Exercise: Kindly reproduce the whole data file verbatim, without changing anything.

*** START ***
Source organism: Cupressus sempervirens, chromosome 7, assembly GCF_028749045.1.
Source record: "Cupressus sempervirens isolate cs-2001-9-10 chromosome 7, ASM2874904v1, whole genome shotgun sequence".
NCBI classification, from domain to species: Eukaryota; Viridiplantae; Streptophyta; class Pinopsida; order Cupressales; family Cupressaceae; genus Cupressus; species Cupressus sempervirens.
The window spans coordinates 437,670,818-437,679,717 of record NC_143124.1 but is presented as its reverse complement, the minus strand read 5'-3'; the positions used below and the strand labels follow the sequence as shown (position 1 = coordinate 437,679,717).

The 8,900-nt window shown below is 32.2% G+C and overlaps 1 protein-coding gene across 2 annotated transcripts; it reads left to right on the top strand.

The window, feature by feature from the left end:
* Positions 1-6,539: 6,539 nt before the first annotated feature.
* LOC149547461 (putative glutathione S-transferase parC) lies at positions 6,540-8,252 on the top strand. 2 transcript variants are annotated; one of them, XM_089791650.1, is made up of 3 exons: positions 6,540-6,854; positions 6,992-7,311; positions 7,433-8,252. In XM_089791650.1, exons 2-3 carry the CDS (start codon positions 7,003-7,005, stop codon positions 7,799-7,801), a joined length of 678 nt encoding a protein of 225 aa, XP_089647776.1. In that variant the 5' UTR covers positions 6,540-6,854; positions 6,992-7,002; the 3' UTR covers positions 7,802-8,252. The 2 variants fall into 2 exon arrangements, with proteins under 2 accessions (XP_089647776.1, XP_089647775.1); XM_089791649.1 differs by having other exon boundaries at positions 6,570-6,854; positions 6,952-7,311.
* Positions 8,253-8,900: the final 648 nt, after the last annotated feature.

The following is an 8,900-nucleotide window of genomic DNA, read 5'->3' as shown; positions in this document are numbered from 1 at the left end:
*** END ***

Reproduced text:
Source organism: Cupressus sempervirens, chromosome 7, assembly GCF_028749045.1.
Source record: "Cupressus sempervirens isolate cs-2001-9-10 chromosome 7, ASM2874904v1, whole genome shotgun sequence".
NCBI classification, from domain to species: Eukaryota; Viridiplantae; Streptophyta; class Pinopsida; order Cupressales; family Cupressaceae; genus Cupressus; species Cupressus sempervirens.
The window spans coordinates 437,670,818-437,679,717 of record NC_143124.1 but is presented as its reverse complement, the minus strand read 5'-3'; the positions used below and the strand labels follow the sequence as shown (position 1 = coordinate 437,679,717).

The 8,900-nt window shown below is 32.2% G+C and overlaps 1 protein-coding gene across 2 annotated transcripts; it reads left to right on the top strand.

The window, feature by feature from the left end:
* Positions 1-6,539: 6,539 nt before the first annotated feature.
* LOC149547461 (putative glutathione S-transferase parC) lies at positions 6,540-8,252 on the top strand. 2 transcript variants are annotated; one of them, XM_089791650.1, is made up of 3 exons: positions 6,540-6,854; positions 6,992-7,311; positions 7,433-8,252. In XM_089791650.1, exons 2-3 carry the CDS (start codon positions 7,003-7,005, stop codon positions 7,799-7,801), a joined length of 678 nt encoding a protein of 225 aa, XP_089647776.1. In that variant the 5' UTR covers positions 6,540-6,854; positions 6,992-7,002; the 3' UTR covers positions 7,802-8,252. The 2 variants fall into 2 exon arrangements, with proteins under 2 accessions (XP_089647776.1, XP_089647775.1); XM_089791649.1 differs by having other exon boundaries at positions 6,570-6,854; positions 6,952-7,311.
* Positions 8,253-8,900: the final 648 nt, after the last annotated feature.

The following is an 8,900-nucleotide window of genomic DNA, read 5'->3' as shown; positions in this document are numbered from 1 at the left end: